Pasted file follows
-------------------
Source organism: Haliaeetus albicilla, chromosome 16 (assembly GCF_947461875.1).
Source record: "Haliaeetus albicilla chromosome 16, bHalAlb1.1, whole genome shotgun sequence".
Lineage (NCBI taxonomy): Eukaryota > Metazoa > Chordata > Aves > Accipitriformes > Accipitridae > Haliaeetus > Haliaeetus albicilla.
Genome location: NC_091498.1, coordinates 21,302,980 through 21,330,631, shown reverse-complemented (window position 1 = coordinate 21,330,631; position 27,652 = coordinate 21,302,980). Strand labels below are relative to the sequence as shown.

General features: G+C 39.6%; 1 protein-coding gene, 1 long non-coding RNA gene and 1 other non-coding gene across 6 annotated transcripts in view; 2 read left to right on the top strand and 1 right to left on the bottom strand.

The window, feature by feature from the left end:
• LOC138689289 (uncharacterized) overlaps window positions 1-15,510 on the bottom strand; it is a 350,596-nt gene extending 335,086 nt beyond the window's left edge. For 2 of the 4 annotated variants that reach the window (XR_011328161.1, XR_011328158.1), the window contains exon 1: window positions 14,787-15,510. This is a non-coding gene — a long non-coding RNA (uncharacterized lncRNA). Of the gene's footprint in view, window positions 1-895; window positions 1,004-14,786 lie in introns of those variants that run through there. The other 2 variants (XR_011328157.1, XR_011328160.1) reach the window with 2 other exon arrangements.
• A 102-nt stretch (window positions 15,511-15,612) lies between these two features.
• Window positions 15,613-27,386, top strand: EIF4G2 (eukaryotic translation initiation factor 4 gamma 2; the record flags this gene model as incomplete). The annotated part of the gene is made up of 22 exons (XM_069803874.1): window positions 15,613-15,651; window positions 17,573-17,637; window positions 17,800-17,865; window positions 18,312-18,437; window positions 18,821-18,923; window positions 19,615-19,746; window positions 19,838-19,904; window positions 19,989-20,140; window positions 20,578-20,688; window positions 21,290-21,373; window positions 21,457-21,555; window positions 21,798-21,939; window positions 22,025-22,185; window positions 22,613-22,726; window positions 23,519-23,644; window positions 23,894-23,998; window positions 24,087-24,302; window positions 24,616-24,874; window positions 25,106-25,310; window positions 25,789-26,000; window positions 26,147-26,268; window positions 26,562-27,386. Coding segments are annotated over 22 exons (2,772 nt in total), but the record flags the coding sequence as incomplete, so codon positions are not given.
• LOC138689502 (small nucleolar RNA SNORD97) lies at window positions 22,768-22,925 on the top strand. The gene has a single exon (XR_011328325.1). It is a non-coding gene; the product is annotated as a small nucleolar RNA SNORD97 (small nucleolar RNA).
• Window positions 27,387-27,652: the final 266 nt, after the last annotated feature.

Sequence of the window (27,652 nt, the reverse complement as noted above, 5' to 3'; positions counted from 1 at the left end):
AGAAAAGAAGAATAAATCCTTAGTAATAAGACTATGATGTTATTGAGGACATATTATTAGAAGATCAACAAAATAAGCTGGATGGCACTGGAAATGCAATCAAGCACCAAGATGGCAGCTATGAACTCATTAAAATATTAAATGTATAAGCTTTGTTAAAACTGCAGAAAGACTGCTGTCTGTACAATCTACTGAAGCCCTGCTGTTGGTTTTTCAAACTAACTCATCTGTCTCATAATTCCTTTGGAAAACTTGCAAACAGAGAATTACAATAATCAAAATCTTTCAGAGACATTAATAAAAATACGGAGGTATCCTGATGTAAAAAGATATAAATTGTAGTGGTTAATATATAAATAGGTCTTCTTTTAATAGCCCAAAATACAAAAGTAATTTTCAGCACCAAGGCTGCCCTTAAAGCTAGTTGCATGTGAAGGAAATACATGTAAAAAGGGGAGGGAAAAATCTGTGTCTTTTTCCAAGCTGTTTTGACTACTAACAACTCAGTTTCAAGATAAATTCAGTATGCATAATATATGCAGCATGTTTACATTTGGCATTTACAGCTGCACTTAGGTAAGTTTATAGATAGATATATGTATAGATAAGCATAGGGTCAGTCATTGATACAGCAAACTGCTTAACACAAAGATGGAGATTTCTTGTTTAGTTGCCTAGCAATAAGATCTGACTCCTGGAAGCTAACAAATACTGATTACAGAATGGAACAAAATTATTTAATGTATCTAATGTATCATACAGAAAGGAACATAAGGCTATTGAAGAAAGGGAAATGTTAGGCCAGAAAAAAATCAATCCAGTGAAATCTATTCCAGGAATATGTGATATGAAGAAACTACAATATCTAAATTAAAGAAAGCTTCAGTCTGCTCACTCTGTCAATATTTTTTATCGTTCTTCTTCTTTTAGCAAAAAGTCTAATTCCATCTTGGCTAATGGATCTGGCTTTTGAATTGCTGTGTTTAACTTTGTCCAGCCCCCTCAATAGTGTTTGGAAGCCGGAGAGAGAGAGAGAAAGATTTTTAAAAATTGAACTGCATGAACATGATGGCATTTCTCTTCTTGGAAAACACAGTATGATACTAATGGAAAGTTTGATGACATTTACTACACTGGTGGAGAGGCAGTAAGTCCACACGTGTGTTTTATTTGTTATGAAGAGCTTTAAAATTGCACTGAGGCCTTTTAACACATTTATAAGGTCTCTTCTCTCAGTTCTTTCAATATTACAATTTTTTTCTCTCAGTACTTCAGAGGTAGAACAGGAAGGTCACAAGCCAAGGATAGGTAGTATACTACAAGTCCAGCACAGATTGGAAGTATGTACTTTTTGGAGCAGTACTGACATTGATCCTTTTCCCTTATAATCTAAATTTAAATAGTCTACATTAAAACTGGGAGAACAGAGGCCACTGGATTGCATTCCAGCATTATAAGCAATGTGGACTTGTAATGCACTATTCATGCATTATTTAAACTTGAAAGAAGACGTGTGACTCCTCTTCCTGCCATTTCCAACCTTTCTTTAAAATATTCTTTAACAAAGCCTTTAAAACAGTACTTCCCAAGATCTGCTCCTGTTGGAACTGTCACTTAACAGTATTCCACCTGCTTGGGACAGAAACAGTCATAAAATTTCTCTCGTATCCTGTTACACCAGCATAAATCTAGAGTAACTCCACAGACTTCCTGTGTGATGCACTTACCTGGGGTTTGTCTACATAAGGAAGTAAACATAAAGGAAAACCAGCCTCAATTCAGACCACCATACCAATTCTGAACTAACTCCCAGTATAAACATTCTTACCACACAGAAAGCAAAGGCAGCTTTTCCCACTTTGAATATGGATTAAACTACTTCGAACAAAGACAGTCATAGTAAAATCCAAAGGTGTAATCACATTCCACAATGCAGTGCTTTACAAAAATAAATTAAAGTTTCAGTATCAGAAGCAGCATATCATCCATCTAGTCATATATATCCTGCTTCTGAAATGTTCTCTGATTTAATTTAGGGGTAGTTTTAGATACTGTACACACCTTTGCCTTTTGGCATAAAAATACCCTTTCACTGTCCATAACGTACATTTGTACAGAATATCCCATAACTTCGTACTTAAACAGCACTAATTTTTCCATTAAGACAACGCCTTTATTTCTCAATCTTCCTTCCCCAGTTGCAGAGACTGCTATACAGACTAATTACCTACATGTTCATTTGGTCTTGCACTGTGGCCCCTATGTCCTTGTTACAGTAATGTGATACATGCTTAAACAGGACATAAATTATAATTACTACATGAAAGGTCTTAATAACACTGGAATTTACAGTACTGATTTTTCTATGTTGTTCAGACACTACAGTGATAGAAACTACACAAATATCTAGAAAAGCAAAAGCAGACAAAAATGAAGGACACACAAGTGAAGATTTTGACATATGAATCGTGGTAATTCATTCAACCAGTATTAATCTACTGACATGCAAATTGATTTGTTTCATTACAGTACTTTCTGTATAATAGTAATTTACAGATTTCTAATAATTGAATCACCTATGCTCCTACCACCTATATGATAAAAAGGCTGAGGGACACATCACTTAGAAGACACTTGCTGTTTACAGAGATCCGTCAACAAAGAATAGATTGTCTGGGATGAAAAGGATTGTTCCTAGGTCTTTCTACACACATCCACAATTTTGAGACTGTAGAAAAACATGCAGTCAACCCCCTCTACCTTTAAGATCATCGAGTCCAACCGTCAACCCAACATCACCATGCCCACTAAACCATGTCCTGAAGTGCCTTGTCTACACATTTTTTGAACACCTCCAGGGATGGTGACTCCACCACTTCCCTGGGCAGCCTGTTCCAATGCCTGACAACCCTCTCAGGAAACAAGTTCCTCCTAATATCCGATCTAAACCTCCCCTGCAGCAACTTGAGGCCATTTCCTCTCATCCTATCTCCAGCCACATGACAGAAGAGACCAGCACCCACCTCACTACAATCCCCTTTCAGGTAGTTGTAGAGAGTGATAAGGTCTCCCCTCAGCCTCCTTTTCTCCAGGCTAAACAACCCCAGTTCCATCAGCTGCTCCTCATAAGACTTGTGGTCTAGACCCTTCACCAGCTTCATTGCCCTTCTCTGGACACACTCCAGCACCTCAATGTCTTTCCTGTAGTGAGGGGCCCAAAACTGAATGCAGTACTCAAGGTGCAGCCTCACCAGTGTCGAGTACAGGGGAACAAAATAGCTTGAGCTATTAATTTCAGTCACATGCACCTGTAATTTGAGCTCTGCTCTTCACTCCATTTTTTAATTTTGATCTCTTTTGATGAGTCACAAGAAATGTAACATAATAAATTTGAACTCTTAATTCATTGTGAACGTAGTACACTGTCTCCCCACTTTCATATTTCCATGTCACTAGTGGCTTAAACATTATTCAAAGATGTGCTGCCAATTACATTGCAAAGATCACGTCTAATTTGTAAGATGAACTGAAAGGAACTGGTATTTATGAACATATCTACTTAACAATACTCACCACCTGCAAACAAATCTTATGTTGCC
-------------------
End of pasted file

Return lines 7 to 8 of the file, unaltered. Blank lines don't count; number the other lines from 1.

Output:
• LOC138689289 (uncharacterized) overlaps window positions 1-15,510 on the bottom strand; it is a 350,596-nt gene extending 335,086 nt beyond the window's left edge. For 2 of the 4 annotated variants that reach the window (XR_011328161.1, XR_011328158.1), the window contains exon 1: window positions 14,787-15,510. This is a non-coding gene — a long non-coding RNA (uncharacterized lncRNA). Of the gene's footprint in view, window positions 1-895; window positions 1,004-14,786 lie in introns of those variants that run through there. The other 2 variants (XR_011328157.1, XR_011328160.1) reach the window with 2 other exon arrangements.
• A 102-nt stretch (window positions 15,511-15,612) lies between these two features.